How Having an Estate Plan Helps Avoid Conflict Among Heirs

Families are often unprepared for the inevitable loss and aging of parents. This leads to unprecedented rivalries that risk or destroy the wealth and family unity that parents and the estate planning lawyer worked so hard to protect. Properly crafted estate plan documents reflect a person’s instructions for ensuring that the proper beneficiaries receive their legacies and care provision for that person and their family.

Unfortunately, not even the best estate plan can substitute preparing heirs in readiness for dealing with: the complexities involved in the administration of a trust and estate, changing care needs of aging parents as well as other family members, and how to resolve or prevent conflict among siblings and avoid elder financial abuse.

The Inevitability of Conflict

Disagreements will always be there among family members, and it is how families manage and prepare for the conflict that will make a difference. In the absence of a process for conflict resolution and communication, the only thing that can happen is a permanent breakdown of family unity and costly litigation.

Parents rarely ever never want to think about conflicts among their children. However, successful families need to participate in foundational processes to prepare heirs for the inevitable loss and aging of their parents. The families participate in planning and education, discussing potential conflicts, and institutionalizing conflict resolution in the presence of a neutral mediator.

The processes help such families reduce family discord or avoid it altogether. Doing this helps to preserve family wealth and unity. Estate planners have a unique chance to weave estate planning mediation into the estate planning process while educating clients along with their families about the benefits they stand to enjoy.

Preparing Heirs by Using Confidential Estate Planning Mediation

Confidential estate planning mediation takes place in the presence of the client, their family, the estate planning attorney, and the mediator. The topics of discussion are limited to those that won’t put lawyer-client privilege at risk. The result of the confidential estate planning mediation is a memorandum of understanding for the client’s family and the estate planning lawyer.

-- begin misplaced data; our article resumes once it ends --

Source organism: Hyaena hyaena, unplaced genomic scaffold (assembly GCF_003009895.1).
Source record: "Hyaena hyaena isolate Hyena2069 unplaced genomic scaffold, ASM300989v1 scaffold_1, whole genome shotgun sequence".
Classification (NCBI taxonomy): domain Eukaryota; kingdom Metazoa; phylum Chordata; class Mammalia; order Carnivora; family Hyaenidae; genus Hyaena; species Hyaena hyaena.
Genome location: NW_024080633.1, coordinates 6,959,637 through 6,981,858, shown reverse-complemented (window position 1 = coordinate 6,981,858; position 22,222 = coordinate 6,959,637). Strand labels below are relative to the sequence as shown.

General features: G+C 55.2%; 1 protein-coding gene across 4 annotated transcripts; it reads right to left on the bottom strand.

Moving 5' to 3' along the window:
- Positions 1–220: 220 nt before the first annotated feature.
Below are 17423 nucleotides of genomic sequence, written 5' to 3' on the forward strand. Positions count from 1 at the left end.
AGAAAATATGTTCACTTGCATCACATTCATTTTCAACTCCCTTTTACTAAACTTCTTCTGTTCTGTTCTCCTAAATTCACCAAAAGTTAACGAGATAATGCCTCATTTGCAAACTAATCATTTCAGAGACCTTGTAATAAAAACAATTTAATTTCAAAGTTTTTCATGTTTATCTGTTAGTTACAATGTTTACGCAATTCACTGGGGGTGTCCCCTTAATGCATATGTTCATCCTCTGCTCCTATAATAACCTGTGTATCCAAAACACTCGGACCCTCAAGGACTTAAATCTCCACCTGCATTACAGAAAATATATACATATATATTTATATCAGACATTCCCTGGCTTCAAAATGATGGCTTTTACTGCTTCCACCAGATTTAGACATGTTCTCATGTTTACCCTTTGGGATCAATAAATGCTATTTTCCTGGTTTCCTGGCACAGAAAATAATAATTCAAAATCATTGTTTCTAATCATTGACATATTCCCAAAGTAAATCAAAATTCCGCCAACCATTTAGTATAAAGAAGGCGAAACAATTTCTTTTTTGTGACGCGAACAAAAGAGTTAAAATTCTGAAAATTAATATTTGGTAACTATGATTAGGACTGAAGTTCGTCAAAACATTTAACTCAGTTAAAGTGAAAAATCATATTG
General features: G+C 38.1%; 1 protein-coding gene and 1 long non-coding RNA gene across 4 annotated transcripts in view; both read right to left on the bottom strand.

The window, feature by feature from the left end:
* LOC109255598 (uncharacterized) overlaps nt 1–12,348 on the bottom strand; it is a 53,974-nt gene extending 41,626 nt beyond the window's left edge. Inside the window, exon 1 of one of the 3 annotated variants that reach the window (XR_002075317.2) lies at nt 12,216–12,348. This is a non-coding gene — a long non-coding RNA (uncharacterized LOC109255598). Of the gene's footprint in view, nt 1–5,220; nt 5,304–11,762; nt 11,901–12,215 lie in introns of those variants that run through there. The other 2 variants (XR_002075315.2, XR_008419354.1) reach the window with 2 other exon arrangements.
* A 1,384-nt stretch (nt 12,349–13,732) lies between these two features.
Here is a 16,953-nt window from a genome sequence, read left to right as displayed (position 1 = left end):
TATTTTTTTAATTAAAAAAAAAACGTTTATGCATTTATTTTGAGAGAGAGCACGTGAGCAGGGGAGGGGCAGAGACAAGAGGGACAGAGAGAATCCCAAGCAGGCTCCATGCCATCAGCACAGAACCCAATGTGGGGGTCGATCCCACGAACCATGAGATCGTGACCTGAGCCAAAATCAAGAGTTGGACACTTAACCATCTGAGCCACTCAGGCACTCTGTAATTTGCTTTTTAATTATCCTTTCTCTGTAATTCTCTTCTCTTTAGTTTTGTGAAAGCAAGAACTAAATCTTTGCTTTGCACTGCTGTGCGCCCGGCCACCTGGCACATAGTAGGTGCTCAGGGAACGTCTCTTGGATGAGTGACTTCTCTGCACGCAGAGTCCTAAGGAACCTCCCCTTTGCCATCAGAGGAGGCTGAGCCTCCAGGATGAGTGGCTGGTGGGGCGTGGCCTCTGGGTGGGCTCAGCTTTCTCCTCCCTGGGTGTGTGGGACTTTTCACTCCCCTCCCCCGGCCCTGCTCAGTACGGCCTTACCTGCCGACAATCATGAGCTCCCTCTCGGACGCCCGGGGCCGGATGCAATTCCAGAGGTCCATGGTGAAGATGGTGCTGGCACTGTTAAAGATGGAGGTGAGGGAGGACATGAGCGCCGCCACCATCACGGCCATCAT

Confidential estate planning mediation meetings provide family members with a platform to express their ideas, concerns, learning, and discussion. This approach helps heirs work out solutions so that they align with the wishes of the parents. Family members involved in such an undertaking are less likely to dispute what they had a hand in crafting.

The memorandum of understanding that comes as a result of the mediation reflects the issues and ideas discussed, proposed solutions, agreements reached, as well as a statement of whether or not the memorandum can be released and to whom. Confidentiality of the memorandum can be waived to allow the sharing of the memorandum with an investment advisor, estate planning lawyer, and other relevant advisors.

Participants can decide to turn to mediation for resolution of future conflicts to matters that might have changed since the first mediation. Family members that may later raise issues with the estate plan will refer to the memorandum that they helped create.

Final Thoughts

Estate planners and their clients have much to benefit from estate planning mediation. Heirs who are sufficiently prepared are less likely to initiate or sustain conflict. Estate planners that encourage mediation reduce the chances for unresolved disputes and misunderstandings, and increase the likelihood of protecting family wealth and unity.

Schedule Your Free Consultation with Our Michigan Experienced Estate Planning Attorney

Einheuser Legal, P.C. is an estate planning law firm in Bingham Farms, Michigan. We help families set up wills and living trusts. Attorney Michael Einheuser is an experienced estate planning lawyer serving residents in Bingham Farms, Troy, Farmington Hills, Rochester Hills, Southfield, West Bloomfield Township and Bloomfield Township.

Schedule your free consultation today by calling 248-398-4665.

An Explanation of How Probate Works In Michigan

Probate refers to how estates get settled officially under court supervision. The court appoints a person. Usually, an adult child or a surviving spouse in the absence of a will or the deceased person’s will nominates a person. Once this person known as the Personal Representative or executor has been appointed, he or she is given the legal mandate to gather and value assets the estate owns, to pay taxes and bills, and distribute assets to beneficiaries or heirs.

Probate is designed to combat fraud after a person’s death. It freezes the estate until a court of law determines that the will is valid, all property in the estate has been located and appraised, a notification was sent out to concerned parties, there is a settlement of liabilities and payment of taxes. The court issues an order after all that has been done to distribute the property, and the estate is closed.

How Probate Works In Michigan